Infrastructure Gap

Reducing Poverty by Closing South Asia’s Infrastructure Gap

Infrastructure GapBangladesh will have to spend $7.4 billion to $10 billion a year until 2020 to bring its power grids, roads and water supplies up to the standard needed to serve its growing population, a World Bank report said yesterday.
“In total, the country will require between $74 billion and $100 billion between 2011 and 2020 or 7.38 percent to 10.02 percent of its gross domestic product to improve infrastructure,” said Luis Andres, one of the co-authors of the report.

According to the new report, Reducing Poverty by Closing South Asia’s Infrastructure Gap, South Asian countries will have to invest as much as $2.5 trillion on transport, electricity, water supply and sanitation, solid waste management, telecommunications, and irrigation to bridge its infrastructure gap.

It says the region, which includes Afghanistan, Bangladesh, Bhutan, India, the Maldives, Nepal, Pakistan and Sri Lanka, could address its enormous infrastructure needs by tapping private and public sector funds as well as by introducing reforms.
Andres said:


  • South Asia needs to invest up to $2.5 trillion to bridge its infrastructure gap over the next ten years, says a new report.
  • Women, the poor, and marginalized social groups are particularly affected by the region’s infrastructure gap.
  • A mix of investment in infrastructure stock and implementing supportive reforms should be considered to close the gap.

What is the Gap?

In recent years, South Asia’s economy has seen tremendous growth (6.7% annually from 2000-12). However, a new report “Reducing Poverty by Closing South Asia’s Infrastructure Gap”, reveals that the region’s growing demands for infrastructure has enlarged an existing infrastructure gap.

This gap is defined as the difference between South Asia’s development goals and its actual capability to obtain those goals. According to the report, addressing it will require investing as much as $2.5 trillion over the next ten years: one third to be spent on transport, one third on electricity, and the remainder on water supply and sanitation, solid waste management, telecommunications, and irrigation.


If South Asia hopes to meet its development goals and not risk slowing down growth and poverty alleviation, it is essential to make closing its huge infrastructure gap a priority.

Luis Andres
Lead Economist for Sustainable Development, South Asia Region


Effect of the Infrastructure Gap

These gaps not only take a toll on the region’s growth, but also on households. Only two in five people in South Asia have access to improved sanitation. Seventy one percent of people in South Asia have access to electricity versus ninety-two percent in East Asia.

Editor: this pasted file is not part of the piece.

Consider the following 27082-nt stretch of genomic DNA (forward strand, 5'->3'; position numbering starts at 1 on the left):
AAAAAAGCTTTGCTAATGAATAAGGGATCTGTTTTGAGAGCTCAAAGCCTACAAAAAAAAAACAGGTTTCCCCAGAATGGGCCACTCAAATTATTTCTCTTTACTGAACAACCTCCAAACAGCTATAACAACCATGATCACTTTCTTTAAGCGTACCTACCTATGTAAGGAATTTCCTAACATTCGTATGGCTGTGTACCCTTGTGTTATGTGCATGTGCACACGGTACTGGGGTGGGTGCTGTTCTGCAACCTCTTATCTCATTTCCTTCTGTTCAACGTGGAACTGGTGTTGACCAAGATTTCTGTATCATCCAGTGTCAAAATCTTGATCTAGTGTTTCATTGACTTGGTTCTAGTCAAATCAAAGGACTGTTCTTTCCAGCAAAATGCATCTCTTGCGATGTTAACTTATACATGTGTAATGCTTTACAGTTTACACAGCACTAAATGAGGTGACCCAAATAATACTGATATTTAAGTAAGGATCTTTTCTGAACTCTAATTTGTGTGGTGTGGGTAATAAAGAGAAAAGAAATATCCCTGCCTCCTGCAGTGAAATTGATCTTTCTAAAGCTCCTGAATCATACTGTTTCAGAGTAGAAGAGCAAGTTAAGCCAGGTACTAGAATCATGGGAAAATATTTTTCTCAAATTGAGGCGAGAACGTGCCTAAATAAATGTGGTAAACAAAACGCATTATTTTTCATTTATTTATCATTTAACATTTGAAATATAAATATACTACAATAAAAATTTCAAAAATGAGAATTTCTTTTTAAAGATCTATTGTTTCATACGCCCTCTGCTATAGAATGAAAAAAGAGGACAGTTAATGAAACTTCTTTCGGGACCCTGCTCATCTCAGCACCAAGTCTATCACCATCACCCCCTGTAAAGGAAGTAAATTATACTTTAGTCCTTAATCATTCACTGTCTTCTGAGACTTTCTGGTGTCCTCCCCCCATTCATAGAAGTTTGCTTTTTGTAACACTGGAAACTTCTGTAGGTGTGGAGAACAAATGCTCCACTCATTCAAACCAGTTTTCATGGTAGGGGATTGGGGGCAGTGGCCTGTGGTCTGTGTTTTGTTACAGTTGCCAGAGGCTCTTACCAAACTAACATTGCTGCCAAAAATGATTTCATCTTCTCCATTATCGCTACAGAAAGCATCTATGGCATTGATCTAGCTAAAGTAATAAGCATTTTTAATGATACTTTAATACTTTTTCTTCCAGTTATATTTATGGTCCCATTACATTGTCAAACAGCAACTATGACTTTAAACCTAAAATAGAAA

And the effects can be intertwined. For example, inadequate power supply, poor health, and difficult transport conditions have impeded South Asia’s manufacturing sector from growing as fast as once anticipated. This in turn has meant less and unpredictable employment.

The report emphasizes how the women, the poor, and marginalized social groups are particularly affected by the region’s infrastructure gap. As Dan Biller, co-author and Economics and Sustainability Manager at Multilateral Investment Guarantee Agency (MIGA), explains: “It is possible to build infrastructure in a way that targets inequality and poverty alleviation while enhancing economic growth. Alternatively, countries could just keep providing infrastructure services to the rich in society, threatening the environment and social stability. Ironically, those are exactly the ones who can often afford many of these services from private provision. Countries should aim at building infrastructure in a way that reduces inequality not enhances it.”

Bridging the Gap

These are tremendous sums of money, and it will not be possible for South Asia to undertake all the necessary projects at once. The report outlines how governments can provide infrastructure access to those who need it the most. It explores a menu of instruments like targeted interventions, subsidization of connections rather than service consumption, etc. to encourage innovative and efficient ways to reduce inequality.

The report authors also lay out a set of methodologies for prioritizing infrastructure projects based on identifying and quantifying the factors that affect infrastructure investment decisions. This exercise can help decision makers assign priorities between numerous sectors or infrastructure portfolios. It is an improvement on existing decision-making frameworks, which are mostly designed for prioritizing individual projects.

“Infrastructure deficiencies in South Asia are enormous, and a mix of investment in infrastructure stock and implementing supportive reforms will enable the region to close its infrastructure gap,” said Matias Herrera Dappe, co-author and World Bank Senior Economist for South Asia.

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